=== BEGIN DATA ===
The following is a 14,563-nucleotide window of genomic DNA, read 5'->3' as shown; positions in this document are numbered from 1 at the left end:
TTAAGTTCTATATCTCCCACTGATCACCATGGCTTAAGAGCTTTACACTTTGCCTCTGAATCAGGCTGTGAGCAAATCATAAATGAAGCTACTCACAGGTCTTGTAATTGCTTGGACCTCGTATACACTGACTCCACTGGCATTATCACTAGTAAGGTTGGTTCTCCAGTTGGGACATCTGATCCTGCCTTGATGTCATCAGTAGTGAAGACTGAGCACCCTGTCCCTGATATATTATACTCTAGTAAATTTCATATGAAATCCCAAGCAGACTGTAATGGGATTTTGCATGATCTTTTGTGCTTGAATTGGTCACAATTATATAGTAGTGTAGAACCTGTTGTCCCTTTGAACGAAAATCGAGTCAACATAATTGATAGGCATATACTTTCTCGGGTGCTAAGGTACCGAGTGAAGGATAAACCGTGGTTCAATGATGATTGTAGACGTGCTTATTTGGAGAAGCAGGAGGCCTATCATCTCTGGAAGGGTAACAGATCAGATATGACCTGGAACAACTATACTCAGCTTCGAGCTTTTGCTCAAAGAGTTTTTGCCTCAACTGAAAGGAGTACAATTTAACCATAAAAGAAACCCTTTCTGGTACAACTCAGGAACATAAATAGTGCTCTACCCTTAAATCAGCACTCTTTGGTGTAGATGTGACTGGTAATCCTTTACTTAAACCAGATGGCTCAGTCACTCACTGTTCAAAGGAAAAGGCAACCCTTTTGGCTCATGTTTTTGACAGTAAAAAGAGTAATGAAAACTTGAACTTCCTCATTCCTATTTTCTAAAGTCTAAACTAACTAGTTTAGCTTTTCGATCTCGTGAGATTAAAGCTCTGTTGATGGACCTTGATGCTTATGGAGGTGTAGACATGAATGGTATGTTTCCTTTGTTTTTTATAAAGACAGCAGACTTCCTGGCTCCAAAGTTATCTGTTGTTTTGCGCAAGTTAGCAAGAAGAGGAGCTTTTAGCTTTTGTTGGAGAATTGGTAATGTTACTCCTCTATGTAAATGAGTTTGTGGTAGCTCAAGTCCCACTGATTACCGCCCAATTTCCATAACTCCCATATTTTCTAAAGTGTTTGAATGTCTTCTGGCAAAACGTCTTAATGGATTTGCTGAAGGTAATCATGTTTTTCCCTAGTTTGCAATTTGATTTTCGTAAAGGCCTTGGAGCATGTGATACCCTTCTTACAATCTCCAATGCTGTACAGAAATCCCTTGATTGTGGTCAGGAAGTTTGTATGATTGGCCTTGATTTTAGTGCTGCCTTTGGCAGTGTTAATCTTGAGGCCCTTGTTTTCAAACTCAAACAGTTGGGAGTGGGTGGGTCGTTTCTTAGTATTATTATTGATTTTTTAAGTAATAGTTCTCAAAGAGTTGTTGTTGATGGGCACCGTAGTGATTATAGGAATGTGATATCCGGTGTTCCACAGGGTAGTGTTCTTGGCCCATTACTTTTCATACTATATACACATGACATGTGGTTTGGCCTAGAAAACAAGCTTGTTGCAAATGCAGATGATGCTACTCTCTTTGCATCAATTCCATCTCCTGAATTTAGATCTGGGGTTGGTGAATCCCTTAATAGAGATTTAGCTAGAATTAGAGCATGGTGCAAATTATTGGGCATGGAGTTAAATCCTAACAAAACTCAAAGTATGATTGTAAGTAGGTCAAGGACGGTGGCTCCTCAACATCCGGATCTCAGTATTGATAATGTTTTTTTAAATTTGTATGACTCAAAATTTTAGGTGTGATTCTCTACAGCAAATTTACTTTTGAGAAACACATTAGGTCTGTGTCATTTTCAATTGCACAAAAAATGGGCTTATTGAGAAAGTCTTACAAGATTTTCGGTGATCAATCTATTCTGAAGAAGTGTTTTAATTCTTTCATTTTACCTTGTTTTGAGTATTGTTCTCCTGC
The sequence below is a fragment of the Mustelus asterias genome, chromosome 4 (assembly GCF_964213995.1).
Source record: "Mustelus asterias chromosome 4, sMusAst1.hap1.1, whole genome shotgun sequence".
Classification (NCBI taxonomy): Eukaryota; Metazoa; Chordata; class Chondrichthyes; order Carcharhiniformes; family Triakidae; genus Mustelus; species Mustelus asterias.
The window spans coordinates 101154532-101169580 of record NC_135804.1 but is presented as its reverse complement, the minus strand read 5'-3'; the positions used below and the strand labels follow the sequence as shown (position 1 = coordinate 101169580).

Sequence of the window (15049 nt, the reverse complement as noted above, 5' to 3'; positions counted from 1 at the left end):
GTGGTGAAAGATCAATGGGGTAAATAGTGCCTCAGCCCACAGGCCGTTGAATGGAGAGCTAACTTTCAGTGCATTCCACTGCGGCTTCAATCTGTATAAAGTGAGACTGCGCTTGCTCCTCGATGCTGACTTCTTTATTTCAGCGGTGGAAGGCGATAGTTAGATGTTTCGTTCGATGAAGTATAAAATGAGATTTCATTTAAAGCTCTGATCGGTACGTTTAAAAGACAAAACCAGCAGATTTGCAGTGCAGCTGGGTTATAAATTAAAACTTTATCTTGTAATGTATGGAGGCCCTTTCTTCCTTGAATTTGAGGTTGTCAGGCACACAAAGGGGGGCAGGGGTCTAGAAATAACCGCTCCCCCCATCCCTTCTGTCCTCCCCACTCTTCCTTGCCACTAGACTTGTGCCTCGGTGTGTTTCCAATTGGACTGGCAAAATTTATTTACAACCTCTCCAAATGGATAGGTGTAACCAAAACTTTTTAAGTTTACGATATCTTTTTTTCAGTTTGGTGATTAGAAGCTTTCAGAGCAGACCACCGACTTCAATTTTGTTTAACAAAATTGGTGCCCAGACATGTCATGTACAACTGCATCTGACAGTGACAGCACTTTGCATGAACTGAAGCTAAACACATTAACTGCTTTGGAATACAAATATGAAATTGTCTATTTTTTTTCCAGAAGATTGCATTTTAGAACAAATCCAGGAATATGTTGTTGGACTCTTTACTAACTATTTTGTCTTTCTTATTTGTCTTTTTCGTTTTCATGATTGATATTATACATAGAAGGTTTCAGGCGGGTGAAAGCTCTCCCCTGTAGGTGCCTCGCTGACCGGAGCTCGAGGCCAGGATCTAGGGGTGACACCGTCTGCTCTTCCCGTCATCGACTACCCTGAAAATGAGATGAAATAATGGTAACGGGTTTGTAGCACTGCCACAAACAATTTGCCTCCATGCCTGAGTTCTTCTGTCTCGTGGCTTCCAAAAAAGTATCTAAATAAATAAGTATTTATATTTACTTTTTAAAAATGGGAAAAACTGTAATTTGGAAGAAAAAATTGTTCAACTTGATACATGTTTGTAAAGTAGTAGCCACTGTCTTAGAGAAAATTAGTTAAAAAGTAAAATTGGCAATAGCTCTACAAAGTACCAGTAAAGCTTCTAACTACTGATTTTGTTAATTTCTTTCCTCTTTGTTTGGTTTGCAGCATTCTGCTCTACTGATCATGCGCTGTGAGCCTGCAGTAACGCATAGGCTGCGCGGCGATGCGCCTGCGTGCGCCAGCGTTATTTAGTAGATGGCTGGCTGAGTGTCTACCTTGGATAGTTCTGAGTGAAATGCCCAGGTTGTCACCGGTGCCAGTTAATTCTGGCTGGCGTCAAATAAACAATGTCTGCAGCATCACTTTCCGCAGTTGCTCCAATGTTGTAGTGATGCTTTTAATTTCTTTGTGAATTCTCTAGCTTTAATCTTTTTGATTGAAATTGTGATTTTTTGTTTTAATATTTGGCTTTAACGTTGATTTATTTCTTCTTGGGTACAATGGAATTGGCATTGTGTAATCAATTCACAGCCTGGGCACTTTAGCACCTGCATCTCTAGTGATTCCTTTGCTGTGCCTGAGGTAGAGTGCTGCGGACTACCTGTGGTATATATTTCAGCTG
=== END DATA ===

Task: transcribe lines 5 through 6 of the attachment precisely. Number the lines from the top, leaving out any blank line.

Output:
Classification (NCBI taxonomy): Eukaryota; Metazoa; Chordata; class Chondrichthyes; order Carcharhiniformes; family Triakidae; genus Mustelus; species Mustelus asterias.
The window spans coordinates 101154532-101169580 of record NC_135804.1 but is presented as its reverse complement, the minus strand read 5'-3'; the positions used below and the strand labels follow the sequence as shown (position 1 = coordinate 101169580).